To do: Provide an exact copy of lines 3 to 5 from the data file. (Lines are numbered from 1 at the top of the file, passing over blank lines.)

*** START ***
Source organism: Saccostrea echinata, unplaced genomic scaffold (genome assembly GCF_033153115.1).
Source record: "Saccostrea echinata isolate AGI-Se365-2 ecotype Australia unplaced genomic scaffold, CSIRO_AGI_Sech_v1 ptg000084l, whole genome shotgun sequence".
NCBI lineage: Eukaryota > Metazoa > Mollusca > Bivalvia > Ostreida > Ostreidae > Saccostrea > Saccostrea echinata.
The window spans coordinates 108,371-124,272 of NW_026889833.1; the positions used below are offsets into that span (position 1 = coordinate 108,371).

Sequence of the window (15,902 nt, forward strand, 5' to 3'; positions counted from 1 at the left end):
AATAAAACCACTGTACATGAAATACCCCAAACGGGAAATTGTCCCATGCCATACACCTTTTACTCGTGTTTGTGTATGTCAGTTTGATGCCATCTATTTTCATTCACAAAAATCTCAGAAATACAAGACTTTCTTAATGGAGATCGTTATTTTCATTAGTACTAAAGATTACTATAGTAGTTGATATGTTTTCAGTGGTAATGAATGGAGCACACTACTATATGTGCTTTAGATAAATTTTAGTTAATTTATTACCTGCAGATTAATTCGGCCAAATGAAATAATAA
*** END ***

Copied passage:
NCBI lineage: Eukaryota > Metazoa > Mollusca > Bivalvia > Ostreida > Ostreidae > Saccostrea > Saccostrea echinata.
The window spans coordinates 108,371-124,272 of NW_026889833.1; the positions used below are offsets into that span (position 1 = coordinate 108,371).

Sequence of the window (15,902 nt, forward strand, 5' to 3'; positions counted from 1 at the left end):